Discipline: Technology and Engineering
Subcategory: Biomedical Engineering
Chelsie Boodoo - Florida International University
Co-Author(s): Yil-Hwan You and Michael J. McShane
Detecting biomarkers in the body through noninvasive techniques is crucial for monitoring progression of chronic conditions. Prior studies have shown that certain analytes such as glucose may be detected by using planar Surface-Enhanced Raman Scattering (SERS) substrates; however, these materials are rigid and usually cause discomfort when implanted. Soft hydrogel materials containing encapsulated SERS sensors offer an alternative which may circumvent problems such as being rejected by the body. In this project, we studied gold and silver nanoparticles that were coated with mixed thiols due to the possibility that their SERS peaks could provide a way to sense analytes. Gold and silver nanoparticles that are coated with 1-decanethiol (DT) and 6-mercapto-1-hexanol (MH) are expected to selectively partition glucose and other small molecules to the surface of the sensor. This coating can be used to sense analytes with SERS. The concentrations of the thiols and the analytes were changed to make the optimal sensor. The size, absorbance and the Raman scattering were also measured to show the properties of the sensors. The nanosensors were encapsulating in microporous alginate hydrogels and the SERS peaks were compared to the peaks of the freely suspended nanosensors. DT/MH was successfully coated on the silver and gold nanoparticles. The sizes of the nanosensors increased as the concentrations of the thiols increased. The absorbance spectra revealed that the nanoparticles did not aggregate. The SERS peaks in regards to glucose shifted relative to the peaks of DT/MH; however, they were not conclusively concentration dependent. Other analytes such as urea and lactate did not show any spectral changes. Gold and silver nanoparticles were successfully coated with mixed thiols and they were characterized as potential SERS sensors. If the nanosensors are successfully embedded in a hydrogel it can be potentially used as an implantable sensor. The ability to continuously sense physiologically relevant biomarkers in the human body can save numerous lives and promote healthier lifestyles.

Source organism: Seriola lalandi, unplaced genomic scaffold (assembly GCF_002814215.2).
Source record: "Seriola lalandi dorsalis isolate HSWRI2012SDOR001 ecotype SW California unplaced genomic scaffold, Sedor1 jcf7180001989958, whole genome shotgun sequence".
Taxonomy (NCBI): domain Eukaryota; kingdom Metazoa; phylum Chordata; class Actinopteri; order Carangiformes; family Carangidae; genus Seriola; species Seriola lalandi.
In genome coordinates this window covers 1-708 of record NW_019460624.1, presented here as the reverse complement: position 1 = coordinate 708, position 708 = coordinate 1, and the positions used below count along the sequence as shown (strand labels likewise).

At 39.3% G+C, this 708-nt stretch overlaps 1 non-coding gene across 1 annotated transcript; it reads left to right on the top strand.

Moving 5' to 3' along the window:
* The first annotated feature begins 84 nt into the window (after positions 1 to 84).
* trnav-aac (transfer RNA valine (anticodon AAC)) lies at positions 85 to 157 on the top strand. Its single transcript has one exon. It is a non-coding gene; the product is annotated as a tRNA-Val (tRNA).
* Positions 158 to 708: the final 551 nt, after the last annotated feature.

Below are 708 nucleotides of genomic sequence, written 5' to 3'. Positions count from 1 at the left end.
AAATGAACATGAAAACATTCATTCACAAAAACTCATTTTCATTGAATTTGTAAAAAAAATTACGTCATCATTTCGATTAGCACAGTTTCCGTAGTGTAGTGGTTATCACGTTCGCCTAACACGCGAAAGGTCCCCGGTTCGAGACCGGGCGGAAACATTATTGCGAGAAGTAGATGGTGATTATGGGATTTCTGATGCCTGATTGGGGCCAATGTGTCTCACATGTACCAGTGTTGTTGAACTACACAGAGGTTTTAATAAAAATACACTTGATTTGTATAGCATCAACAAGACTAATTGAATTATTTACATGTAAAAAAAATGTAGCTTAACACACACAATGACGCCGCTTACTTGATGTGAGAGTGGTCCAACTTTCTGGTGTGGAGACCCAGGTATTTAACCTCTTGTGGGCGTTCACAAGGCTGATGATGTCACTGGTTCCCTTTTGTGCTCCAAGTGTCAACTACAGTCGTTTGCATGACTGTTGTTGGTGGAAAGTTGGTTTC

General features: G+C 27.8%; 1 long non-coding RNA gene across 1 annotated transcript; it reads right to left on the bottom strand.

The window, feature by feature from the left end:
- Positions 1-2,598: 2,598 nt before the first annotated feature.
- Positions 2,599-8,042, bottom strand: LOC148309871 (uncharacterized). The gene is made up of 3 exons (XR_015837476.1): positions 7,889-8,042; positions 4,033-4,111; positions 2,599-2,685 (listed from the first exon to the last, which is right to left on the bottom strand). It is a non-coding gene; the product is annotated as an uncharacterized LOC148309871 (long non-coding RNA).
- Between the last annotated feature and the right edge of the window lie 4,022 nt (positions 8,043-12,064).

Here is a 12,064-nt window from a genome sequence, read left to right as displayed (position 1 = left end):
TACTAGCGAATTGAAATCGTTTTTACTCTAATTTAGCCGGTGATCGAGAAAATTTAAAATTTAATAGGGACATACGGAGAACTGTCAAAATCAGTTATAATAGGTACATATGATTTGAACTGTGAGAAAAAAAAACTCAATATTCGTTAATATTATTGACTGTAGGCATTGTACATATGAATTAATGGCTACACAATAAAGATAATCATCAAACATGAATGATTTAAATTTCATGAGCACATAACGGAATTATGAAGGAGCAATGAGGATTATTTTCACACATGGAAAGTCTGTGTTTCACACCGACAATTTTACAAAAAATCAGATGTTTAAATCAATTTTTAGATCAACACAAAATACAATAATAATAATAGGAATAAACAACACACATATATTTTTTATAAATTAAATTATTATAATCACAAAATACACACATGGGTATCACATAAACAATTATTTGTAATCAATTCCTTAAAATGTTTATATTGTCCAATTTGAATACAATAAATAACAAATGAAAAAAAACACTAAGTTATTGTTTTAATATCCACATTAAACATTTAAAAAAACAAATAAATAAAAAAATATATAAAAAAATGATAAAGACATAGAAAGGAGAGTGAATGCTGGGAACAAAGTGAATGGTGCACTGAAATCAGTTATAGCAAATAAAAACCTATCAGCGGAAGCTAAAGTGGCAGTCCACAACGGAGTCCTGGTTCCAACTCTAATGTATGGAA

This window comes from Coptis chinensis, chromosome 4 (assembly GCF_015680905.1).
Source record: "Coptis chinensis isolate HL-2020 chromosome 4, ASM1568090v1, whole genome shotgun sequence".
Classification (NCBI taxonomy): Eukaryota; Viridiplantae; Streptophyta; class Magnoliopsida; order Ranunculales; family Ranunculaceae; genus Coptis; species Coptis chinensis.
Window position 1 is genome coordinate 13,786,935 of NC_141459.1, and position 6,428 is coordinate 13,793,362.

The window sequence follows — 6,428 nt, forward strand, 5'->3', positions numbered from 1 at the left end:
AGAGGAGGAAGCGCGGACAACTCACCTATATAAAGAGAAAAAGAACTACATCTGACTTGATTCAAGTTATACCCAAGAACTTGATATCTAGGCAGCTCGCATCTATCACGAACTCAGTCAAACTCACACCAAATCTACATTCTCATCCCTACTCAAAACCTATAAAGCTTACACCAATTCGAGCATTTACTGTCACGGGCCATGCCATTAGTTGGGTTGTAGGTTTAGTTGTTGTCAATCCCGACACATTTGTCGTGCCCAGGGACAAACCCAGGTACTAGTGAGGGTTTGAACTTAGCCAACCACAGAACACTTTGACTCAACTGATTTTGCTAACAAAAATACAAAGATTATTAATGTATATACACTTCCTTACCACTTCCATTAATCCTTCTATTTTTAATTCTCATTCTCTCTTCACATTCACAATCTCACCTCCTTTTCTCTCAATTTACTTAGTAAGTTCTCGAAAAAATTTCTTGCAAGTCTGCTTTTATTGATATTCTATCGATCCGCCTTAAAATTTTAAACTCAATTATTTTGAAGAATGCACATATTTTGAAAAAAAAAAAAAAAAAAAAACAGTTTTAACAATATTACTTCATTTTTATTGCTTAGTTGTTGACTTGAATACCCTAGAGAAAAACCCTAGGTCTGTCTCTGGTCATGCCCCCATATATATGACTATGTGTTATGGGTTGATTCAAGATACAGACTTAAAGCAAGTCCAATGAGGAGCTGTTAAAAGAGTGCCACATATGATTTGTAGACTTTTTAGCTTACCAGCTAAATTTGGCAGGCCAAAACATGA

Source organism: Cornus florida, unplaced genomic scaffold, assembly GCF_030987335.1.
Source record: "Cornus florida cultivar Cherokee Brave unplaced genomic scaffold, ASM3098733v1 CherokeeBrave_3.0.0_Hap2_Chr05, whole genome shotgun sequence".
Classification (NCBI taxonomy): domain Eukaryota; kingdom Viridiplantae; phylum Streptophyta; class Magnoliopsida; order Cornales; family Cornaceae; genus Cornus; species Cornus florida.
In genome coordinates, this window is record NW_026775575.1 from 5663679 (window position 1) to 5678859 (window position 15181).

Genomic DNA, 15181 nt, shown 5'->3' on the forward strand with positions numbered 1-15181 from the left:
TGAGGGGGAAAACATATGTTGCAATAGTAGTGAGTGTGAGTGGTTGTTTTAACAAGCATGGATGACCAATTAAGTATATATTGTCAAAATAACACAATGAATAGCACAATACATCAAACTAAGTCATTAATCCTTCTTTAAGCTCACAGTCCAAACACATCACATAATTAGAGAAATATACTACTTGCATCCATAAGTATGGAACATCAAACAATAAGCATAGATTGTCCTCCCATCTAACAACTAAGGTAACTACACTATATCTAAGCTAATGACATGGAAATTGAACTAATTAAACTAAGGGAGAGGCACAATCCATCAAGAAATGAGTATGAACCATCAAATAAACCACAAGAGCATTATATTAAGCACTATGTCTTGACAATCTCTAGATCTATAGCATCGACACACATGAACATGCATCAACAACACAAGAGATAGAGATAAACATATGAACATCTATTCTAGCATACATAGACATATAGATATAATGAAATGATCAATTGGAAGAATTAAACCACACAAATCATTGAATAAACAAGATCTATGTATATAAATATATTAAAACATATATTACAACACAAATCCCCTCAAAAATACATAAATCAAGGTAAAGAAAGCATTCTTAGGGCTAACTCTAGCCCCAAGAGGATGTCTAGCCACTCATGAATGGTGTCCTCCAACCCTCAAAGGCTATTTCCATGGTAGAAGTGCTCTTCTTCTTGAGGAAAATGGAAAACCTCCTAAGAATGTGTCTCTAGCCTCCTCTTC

Funder Acknowledgement(s): NSF REU supplement (Grant 1403002).
Faculty Advisor: Michael J. McShane, firstname.lastname@example.org
Role: I did everything that was required in this project. I synthesized the gold and silver nanoparticles and I coated them with 1-decanethiol and 6-mercapto-1-hexanol. I experimented with the different concentrations of the thiols and the analytes. I observed how the different analytes (glucose, lactate and urea) interacted with the mixed thiols. To see if these analytes could be detect, Raman spectroscopy was used. UV vis and DLS were used to characterize the nanoparticles. I also did data analysis with OriginPro, Excel, MATLAB, Igor, and Crystal Sleuth. I finally tried to encapsulate these nanoparticles within hydrogels.